Advanced Nonfiction Seminar

Course Description

The idea of nonfiction is simple: tell the truth. But as anyone who has ever attempted it knows, telling the truth can be a lot more complicated than it looks. How do you write a scene if you can’t remember exactly what everyone said? How do you spend only a paragraph describing a character you’ve known for 30 years? How do you pace a story that has spanned your entire life? In this course, we’ll explore in detail both how nonfiction is crafted and the forms it can take, and our essential goal will be to understand the literary techniques employed by nonfiction writers as well as the vast array of nonfiction produced by these techniques. To this end, we’ll be looking at short works of nonfiction from around the world, across the genre and throughout history. We’ll be reading a few canonical authors such as Montaigne and Sei Shonagon, as well as more contemporary writers like Joan Didion, Julio Cortázar, and Eliot Weinberger, and we’ll use these works as the basis for our own short weekly writing experiments. Students will finish the course by using the techniques they’ve learned to write their own full-length work of nonfiction. The course will run from May 10, 2014 to June 28, 2014.

Participants

Fifteen writers hailing from Argentina, Bangladesh, Egypt, Germany, Japan, Kazakhstan, Lebanon, Nigeria, Pakistan, Singapore, South Africa, Turkey, and the United States were selected from a pool of 187 applicants to participate in the seminar.

Instructor

Cutter WOOD received his MFA from the University of Iowa’s Nonfiction Writing Program. His work has appeared in such publications as Harper’s and the L Magazine. He lives and works in Brooklyn, New York.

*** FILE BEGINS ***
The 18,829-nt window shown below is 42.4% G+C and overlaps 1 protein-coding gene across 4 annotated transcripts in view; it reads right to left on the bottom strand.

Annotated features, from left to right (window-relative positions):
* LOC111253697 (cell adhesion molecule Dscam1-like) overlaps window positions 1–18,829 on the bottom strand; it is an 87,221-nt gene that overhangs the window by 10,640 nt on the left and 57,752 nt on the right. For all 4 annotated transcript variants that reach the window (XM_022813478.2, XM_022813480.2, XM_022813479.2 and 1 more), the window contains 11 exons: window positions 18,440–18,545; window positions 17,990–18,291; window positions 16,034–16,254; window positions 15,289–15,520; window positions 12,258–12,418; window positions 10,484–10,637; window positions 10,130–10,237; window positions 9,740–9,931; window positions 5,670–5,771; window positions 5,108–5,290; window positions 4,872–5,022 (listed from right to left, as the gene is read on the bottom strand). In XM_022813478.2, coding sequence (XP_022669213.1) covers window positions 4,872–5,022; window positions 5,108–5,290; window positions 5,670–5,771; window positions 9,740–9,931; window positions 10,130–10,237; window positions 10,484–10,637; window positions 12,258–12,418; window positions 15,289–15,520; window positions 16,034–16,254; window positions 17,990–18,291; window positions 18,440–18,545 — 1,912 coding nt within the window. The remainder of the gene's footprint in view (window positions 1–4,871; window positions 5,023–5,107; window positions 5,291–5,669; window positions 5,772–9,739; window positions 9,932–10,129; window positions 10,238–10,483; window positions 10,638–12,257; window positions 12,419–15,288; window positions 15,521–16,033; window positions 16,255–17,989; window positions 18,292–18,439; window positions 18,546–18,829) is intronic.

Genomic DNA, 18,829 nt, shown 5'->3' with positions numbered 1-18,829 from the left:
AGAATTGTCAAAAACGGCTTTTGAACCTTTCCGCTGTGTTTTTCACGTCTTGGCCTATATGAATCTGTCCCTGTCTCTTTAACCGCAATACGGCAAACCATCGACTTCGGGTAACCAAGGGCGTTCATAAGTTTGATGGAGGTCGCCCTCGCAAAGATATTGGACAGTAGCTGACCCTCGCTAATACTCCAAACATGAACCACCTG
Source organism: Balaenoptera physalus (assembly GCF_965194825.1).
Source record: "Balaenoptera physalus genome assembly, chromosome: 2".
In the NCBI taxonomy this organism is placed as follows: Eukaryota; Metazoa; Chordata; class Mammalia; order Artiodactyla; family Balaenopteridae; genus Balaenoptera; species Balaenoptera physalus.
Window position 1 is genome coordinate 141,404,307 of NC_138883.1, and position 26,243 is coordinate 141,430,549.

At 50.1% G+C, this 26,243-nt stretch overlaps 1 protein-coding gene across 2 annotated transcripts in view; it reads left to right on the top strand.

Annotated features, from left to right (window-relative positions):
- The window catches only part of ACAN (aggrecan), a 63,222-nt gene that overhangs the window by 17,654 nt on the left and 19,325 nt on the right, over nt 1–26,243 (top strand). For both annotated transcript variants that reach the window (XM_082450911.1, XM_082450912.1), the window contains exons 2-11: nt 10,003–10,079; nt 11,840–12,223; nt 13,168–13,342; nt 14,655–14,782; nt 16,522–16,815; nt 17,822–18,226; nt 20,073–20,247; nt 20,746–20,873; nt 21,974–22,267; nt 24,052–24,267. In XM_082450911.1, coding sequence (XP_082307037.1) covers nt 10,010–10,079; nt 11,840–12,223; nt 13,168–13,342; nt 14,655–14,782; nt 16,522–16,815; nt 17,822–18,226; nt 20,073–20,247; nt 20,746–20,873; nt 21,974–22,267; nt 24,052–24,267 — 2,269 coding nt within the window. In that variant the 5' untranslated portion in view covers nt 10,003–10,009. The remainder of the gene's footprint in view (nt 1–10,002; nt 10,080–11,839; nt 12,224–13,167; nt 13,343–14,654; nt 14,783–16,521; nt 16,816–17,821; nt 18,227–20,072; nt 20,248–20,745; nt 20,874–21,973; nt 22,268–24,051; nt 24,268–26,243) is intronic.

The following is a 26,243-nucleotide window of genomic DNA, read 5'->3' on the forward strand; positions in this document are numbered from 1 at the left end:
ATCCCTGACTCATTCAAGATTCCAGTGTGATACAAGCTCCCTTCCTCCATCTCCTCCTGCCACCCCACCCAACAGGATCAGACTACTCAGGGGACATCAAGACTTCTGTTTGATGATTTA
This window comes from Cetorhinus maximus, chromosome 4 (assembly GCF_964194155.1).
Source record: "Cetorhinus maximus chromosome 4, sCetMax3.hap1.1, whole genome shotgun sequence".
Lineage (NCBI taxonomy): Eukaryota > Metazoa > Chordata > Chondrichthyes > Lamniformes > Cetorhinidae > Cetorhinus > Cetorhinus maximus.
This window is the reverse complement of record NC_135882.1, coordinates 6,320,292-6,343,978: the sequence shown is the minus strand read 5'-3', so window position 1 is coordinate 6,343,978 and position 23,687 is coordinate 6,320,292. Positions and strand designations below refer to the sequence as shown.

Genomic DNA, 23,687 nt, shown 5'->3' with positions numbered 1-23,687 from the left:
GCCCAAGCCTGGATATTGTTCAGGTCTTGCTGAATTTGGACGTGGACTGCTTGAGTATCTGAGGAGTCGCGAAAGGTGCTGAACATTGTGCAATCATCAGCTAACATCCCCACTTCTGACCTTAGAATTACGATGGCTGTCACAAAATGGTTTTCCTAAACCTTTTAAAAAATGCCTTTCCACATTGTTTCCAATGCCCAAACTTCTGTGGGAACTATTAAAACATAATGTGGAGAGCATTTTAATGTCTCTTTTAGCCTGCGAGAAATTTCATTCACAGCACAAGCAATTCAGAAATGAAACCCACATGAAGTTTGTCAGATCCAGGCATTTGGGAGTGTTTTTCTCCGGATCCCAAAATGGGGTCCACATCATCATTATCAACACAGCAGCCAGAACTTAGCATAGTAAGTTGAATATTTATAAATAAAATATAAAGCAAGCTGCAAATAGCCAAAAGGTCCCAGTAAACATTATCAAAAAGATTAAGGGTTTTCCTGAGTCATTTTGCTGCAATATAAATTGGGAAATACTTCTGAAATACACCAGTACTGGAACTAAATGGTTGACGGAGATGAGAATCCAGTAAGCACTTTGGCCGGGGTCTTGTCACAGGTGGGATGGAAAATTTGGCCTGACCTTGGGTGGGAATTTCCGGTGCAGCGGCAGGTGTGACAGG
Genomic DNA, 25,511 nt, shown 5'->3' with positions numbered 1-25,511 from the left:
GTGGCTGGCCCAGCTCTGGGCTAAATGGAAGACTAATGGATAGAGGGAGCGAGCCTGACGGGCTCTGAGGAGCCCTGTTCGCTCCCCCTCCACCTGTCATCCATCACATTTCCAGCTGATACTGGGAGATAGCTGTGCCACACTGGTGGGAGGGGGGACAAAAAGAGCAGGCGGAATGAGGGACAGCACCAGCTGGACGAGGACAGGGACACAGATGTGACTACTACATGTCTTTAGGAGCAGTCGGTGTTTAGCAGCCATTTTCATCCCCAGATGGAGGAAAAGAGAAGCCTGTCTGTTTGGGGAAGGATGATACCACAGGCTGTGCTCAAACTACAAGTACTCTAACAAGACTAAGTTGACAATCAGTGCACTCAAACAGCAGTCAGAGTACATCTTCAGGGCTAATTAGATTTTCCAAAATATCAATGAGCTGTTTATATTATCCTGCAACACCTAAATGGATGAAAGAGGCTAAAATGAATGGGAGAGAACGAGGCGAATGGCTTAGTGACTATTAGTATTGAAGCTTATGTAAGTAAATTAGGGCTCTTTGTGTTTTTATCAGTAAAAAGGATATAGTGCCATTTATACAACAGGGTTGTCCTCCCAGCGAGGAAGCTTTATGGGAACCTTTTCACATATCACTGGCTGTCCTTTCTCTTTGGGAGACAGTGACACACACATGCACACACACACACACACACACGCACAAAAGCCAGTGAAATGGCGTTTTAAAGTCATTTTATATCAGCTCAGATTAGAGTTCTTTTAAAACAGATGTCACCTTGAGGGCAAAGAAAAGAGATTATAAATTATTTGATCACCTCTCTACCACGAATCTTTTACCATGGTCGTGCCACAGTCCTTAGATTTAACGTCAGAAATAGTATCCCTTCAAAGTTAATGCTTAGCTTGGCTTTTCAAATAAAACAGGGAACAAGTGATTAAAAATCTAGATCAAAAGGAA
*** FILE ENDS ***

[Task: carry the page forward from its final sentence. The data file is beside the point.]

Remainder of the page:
Happening Now

  • Behind the 2019 Nobel Prize for Literature, shared by novelists Olga Tokarczuk and Peter Handke, are translators--one key among them Jennifer CROFT, translator from the Polish, the Ukrainian, and the Spanish. Congratulations!

  • "Resisting English": at NYRB, Adam Kirsch reviews three decades of the translated work of the Japanese novelist and essayist Minae MIZUMURA (IWP '03).

  • Just out in Beirut, the intriguingly titled ['Laughter as Destructive History'] by the Iraqi poet, translator, and editor Soheil NAJM (IWP '07).

  • Death is Hard Work, the fifth title of the Syrian novelist Khaled KHALIFA (IWP '07), published by FSG in Leri Price's translation, is on the long list of the 2019 National Book Awards, in the Translated Literature category.

  • In the travel journal Off Assignment,  journalist and novelist Milagros SOCORRO (Venezuela, IWP '12) recalls a snowy day in Iowa City, and one woman's special gesture.

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